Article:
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New report warns of inequality of malnutrition in Latin America, Caribbean

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New report warns of inequality of malnutrition in Latin America, Caribbean

Friday, December 04, 2020

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SANTIAGO, Chile (CMC) —A new United Nations report released here Wednesday shows the territorial inequality of malnutrition in Latin America and the Caribbean (LAC).

The report, titled ‘Regional Overview of Food and Nutrition Security in Latin America and the Caribbean 2020’, analyses child overweight and stunting in the countries of the region, and identifies which territories are highly lagging, that is, those that exhibit levels significantly higher than the national averages.

New report warns of inequality of malnutrition in Latin America and the Caribbean

Stunting, meanwhile, reaches 27.6 per cent in the territories which are highly lagging, and only 11.9 per cent in those with no lag.

“National averages hide territorial inequalities. In each country we have places that have reached very good standards, and others where conditions are very deleterious. It is essential that countries focus their efforts and channel resources towards their lagging territories, with solutions tailored to each one of them,” said Julio Berdegu, the regional representative for the Food and Agriculture Organization (FAO).

One out of every five territories analysed is lagging behind in both stunting and child overweight. These territories are usually rural, with high levels of poverty and a high presence of indigenous and Afro-descendant population.

“The Panorama confirms the urgent need to invest in rural areas and in family farming. First, because rural areas and populations are the most affected by the problems of malnutrition, and second, because for this region, where the cost of a healthy diet is the highest in the world, it is key to promote food systems that favour access to nutritious, diverse and affordable food, which can only be done by supporting family farming”, said Rossana Polastri, the International Fund for Agricultural Development (IFAD) director for Latin America and the Caribbean.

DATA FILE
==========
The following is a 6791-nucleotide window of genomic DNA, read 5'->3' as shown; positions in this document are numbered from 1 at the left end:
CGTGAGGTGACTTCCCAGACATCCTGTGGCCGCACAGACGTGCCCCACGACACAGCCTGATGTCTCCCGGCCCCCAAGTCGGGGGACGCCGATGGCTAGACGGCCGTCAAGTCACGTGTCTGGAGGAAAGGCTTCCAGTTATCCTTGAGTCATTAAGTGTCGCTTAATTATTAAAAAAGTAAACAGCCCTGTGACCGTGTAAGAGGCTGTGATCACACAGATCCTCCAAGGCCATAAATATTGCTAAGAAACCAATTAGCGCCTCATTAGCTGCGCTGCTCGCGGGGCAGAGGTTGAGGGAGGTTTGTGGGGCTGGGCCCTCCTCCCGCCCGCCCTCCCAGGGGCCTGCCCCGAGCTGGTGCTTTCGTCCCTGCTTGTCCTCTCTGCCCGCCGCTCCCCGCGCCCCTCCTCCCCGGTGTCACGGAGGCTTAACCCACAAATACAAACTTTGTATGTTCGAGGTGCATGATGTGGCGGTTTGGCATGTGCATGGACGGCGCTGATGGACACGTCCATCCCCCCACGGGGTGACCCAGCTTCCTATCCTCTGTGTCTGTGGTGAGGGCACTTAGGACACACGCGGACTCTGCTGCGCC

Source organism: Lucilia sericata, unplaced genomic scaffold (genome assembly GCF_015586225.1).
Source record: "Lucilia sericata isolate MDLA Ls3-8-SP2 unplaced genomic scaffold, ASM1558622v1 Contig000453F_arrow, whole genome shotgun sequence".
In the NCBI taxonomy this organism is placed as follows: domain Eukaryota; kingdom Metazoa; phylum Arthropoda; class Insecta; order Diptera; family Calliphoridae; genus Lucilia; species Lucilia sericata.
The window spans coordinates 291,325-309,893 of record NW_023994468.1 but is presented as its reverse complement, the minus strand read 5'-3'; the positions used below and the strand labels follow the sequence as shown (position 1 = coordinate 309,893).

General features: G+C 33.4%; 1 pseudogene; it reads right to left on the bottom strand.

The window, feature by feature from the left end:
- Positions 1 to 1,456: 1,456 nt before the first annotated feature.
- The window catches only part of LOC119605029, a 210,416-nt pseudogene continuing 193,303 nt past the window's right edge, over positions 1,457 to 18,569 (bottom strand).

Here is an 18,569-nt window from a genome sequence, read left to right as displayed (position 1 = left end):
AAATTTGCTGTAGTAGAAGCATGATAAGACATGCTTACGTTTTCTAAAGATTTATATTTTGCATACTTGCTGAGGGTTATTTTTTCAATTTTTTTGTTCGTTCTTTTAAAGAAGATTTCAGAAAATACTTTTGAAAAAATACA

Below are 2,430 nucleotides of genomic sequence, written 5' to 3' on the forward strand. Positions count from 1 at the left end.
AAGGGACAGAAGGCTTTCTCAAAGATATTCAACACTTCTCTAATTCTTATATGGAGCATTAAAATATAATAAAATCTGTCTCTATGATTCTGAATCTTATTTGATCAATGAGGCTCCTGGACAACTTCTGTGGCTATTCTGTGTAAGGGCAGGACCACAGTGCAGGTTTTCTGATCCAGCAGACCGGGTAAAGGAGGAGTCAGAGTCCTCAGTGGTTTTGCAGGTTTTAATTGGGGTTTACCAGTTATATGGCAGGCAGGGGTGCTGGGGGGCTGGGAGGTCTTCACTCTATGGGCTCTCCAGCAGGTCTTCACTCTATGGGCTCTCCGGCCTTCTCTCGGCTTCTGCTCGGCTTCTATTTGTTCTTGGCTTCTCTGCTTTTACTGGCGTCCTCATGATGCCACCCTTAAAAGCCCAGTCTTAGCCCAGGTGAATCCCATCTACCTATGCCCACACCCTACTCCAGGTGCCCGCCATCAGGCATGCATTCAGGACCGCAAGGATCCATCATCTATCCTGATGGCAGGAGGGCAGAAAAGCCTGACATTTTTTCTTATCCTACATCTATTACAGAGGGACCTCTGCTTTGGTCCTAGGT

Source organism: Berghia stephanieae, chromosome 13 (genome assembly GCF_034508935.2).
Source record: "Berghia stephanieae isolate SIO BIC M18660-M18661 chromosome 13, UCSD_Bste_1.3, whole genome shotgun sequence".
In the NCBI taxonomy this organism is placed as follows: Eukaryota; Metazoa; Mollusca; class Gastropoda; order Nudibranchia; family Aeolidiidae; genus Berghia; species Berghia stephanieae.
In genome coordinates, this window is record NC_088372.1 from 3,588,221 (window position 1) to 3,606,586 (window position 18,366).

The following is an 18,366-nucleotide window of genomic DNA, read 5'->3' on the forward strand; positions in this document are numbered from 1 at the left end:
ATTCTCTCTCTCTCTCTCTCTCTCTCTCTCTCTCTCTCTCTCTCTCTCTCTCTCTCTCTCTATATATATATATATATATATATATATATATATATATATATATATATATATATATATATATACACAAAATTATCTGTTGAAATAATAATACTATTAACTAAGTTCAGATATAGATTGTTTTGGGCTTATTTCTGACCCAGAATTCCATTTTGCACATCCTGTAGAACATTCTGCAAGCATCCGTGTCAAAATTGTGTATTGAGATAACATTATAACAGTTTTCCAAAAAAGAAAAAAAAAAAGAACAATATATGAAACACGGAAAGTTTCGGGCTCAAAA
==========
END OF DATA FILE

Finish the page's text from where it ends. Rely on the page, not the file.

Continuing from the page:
The report is a joint publication of the FAO, IFAD, the Pan American Health Organization (PAHO)/World Health Organization (WHO); United Nations Children’s Fund (UNICEF) and the United Nations World Food Program (WFP).

“This report confirms the need for the governments of the region to expand their existing social protection networks and increase social spending so their benefits reach the most vulnerable people affected by food insecurity during the pandemic,” said Miguel Barreto, WFP regional director for Latin America and the Caribbean.

According to the report, in 23 countries there are 142 territories in which stunting is significantly higher than the national average: the difference between the highly lagging and non-lagging territories reaches 48 percentage points in Panama and 34 in Guatemala, and is particularly marked in Belize, Colombia, Guyana and Honduras.

Stunting is disproportionately high in rural territories, with less access to services, predominantly informal labour markets, with high levels of poverty and low levels of schooling.

The report notes that overweight in children under five affected 7.5 per cent of the region’s child population in 2019, above the world average of 5.6 per cent.

It identified 141 territories lagging behind with regard to child overweight in 22 countries in the region, and highlights that this phenomenon affects large cities and the capitals of each country more severely, unlike what happens with stunting, which occurs more in rural areas.

The countries with the largest differences between their territories which are highly lagging and those with no lag are Jamaica (17.5 percentage points), Guyana (14.7 percentage points), Panama (14 percentage points), Bolivia (12.7 percentage points) and Peru (10 percentage points).

The report highlights that the impact of the pandemic occurs at a time when regional food security was already in clear deterioration:

Last year, 47.7 million people or 7.4 per cent of the population, lived with hunger, an increase of more than 13 million in the last five years alone. Further, more than 190 million people lived in moderate or severe food insecurity, which implies that one in three inhabitants of Latin America did not have access to sufficient and nutritious food in 2019.

“In Latin America and the Caribbean, the strong economic blow of the pandemic has left millions of families with fewer resources to buy nutritious food,” said Jean Gough, UNICEF regional director for Latin America and the Caribbean.

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